Couscous (pronounced /ˈkʊskʊs/ or /ˈkuːskuːs/) is a North African dish that has become popular in many countries. Historians have different opinions as to the origin of couscous. Some claim that couscous, like pasta, originated from China; while others trace its origin to East Africa. However the most plausible evidence points to a North African origin. Indeed, archaeological evidence dating back to the 9th Century and consisting of kitchen utensils needed to prepare this dish was found in this part of the world.
Couscous granules are made by rolling and shaping moistened semolina wheat and then coating them with finely ground wheat flour. The finished granules are roughly spherical shape and about one millimetre in diameter before cooking. Different cereals may be used regionally to produce the granules. Traditional couscous requires considerable preparation time and is usually steamed. In many places, a more-processed, quick-cook couscous is available and is particularly valued for its short preparation time. Couscous is traditionally served under a meat or vegetable stew. It can also be eaten alone, flavored or plain, warm or cold (e.g., mixed with Tabbouleh), or as a side dish.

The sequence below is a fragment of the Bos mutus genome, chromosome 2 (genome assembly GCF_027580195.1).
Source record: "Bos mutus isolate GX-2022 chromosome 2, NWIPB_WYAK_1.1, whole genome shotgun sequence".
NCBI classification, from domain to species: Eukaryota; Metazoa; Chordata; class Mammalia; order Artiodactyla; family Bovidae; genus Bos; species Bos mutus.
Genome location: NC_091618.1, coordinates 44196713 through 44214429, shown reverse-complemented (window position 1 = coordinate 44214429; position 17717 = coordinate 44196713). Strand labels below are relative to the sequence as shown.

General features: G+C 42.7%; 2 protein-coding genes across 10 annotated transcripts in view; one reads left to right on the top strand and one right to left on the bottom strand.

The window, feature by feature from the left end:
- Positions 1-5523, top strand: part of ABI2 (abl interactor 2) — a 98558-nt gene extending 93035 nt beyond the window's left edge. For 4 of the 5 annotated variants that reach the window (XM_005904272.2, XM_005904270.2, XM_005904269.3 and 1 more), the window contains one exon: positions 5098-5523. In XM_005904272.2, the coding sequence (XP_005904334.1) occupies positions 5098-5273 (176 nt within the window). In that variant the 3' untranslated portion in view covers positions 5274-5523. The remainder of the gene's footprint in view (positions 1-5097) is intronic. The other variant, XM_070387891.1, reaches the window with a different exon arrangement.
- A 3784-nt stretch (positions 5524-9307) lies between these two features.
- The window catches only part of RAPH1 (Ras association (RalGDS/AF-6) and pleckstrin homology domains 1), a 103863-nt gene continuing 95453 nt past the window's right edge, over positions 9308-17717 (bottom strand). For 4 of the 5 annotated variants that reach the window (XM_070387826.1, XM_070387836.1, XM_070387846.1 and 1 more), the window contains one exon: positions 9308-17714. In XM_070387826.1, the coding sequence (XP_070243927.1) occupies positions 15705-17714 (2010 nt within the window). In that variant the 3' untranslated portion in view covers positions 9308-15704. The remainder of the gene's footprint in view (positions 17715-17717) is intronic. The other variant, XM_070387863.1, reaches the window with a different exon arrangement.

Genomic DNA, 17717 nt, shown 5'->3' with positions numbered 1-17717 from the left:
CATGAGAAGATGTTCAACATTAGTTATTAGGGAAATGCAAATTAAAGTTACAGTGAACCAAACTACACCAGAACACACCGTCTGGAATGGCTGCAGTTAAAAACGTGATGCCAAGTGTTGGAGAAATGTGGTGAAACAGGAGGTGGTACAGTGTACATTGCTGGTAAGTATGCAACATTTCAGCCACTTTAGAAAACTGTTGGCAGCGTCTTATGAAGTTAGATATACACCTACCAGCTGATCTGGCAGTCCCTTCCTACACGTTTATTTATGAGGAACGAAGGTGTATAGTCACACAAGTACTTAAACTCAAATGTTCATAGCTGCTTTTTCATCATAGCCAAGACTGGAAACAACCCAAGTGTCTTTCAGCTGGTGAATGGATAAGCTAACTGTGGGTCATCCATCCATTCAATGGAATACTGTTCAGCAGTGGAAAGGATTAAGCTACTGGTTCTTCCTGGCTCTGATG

The dish is a traditional staple food throughout West Africa, Sahel, France, Spain, and the Canary Islands, Portugal, Madeira, Italy (particularly in western Sicily's Province of Trapani), as well as in Turkey, Bulgaria, Greece, Malta, Cyprus, parts of the Middle East and India and is eaten in many other parts of the world as well.
Couscous is a grain product made from semolina (coarsely ground durum wheat) or, in some regions, from coarsely ground barley or pearl millet. In Brazil, the traditional couscous is made from Cornmeals.
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